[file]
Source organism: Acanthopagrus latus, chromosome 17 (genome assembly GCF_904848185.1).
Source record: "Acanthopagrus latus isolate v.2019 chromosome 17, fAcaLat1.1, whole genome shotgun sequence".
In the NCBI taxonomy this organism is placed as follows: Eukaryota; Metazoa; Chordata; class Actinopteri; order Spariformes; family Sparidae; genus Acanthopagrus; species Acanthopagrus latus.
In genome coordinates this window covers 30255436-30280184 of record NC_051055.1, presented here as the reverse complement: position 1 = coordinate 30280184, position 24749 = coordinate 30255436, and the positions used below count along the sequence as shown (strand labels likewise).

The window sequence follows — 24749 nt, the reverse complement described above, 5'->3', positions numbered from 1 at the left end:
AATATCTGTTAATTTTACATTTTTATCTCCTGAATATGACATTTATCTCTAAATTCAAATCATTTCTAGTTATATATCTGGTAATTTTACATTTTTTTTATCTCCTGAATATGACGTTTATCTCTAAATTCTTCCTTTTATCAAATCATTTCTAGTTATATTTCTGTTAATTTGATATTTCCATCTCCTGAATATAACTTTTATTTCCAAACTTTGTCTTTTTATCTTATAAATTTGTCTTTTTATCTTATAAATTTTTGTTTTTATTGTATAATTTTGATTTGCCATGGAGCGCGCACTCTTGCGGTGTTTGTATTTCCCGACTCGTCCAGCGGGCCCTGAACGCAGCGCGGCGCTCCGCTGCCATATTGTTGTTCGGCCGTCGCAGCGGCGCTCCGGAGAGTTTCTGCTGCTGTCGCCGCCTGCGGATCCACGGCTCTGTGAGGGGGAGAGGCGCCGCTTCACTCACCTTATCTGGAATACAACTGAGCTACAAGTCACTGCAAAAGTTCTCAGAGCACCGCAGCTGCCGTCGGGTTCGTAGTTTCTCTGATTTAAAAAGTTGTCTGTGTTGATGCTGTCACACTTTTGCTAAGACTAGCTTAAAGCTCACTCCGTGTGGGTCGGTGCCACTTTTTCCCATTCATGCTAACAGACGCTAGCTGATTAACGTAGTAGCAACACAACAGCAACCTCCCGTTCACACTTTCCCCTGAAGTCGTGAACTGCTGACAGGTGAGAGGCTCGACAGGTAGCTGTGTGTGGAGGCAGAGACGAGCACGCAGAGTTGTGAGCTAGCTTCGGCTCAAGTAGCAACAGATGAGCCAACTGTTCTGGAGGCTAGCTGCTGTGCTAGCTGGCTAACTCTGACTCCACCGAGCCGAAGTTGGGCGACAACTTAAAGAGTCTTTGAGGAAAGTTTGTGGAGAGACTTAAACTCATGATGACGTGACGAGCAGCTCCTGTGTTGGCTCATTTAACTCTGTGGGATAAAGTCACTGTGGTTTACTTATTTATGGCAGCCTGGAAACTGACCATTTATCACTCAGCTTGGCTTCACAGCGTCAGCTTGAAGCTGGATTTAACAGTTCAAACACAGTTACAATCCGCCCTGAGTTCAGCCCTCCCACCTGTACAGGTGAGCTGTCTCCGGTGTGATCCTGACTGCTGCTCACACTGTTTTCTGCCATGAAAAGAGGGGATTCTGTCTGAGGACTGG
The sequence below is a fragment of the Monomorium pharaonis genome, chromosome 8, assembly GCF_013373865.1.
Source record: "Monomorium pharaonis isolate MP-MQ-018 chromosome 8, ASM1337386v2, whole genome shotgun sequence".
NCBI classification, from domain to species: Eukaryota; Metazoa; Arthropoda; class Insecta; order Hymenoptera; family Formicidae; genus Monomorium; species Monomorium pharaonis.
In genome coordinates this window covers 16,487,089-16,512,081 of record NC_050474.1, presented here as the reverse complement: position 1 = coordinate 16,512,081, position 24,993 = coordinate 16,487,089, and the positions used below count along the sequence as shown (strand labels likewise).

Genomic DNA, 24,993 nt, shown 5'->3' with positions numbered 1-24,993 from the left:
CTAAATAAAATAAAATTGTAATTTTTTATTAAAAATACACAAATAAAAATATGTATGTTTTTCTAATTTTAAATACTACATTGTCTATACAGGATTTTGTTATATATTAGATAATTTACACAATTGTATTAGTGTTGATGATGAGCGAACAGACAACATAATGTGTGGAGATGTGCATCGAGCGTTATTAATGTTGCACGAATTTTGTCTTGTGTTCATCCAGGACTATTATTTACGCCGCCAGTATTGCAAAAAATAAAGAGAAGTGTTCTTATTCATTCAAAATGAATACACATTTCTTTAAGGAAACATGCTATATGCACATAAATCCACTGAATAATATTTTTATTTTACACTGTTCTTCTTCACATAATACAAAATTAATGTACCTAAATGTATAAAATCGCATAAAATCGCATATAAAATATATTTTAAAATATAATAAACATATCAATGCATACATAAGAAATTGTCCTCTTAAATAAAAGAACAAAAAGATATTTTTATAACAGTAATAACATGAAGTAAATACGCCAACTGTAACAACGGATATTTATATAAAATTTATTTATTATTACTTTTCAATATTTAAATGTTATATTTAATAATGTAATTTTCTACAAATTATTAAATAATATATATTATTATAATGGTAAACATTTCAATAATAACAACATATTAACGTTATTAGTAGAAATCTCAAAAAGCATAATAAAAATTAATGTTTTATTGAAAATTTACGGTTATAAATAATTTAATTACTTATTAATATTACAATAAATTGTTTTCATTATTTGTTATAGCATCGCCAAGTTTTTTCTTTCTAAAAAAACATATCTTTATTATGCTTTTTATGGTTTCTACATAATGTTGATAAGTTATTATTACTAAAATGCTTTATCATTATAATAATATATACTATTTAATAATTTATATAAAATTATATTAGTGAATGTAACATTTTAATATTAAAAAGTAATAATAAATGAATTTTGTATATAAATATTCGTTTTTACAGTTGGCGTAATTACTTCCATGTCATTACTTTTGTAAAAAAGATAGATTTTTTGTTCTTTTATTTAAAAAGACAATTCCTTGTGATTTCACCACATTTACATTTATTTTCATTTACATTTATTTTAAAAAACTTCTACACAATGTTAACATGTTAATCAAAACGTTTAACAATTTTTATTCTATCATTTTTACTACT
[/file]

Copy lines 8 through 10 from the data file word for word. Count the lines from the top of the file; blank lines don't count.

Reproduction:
Source record: "Monomorium pharaonis isolate MP-MQ-018 chromosome 8, ASM1337386v2, whole genome shotgun sequence".
NCBI classification, from domain to species: Eukaryota; Metazoa; Arthropoda; class Insecta; order Hymenoptera; family Formicidae; genus Monomorium; species Monomorium pharaonis.
In genome coordinates this window covers 16,487,089-16,512,081 of record NC_050474.1, presented here as the reverse complement: position 1 = coordinate 16,512,081, position 24,993 = coordinate 16,487,089, and the positions used below count along the sequence as shown (strand labels likewise).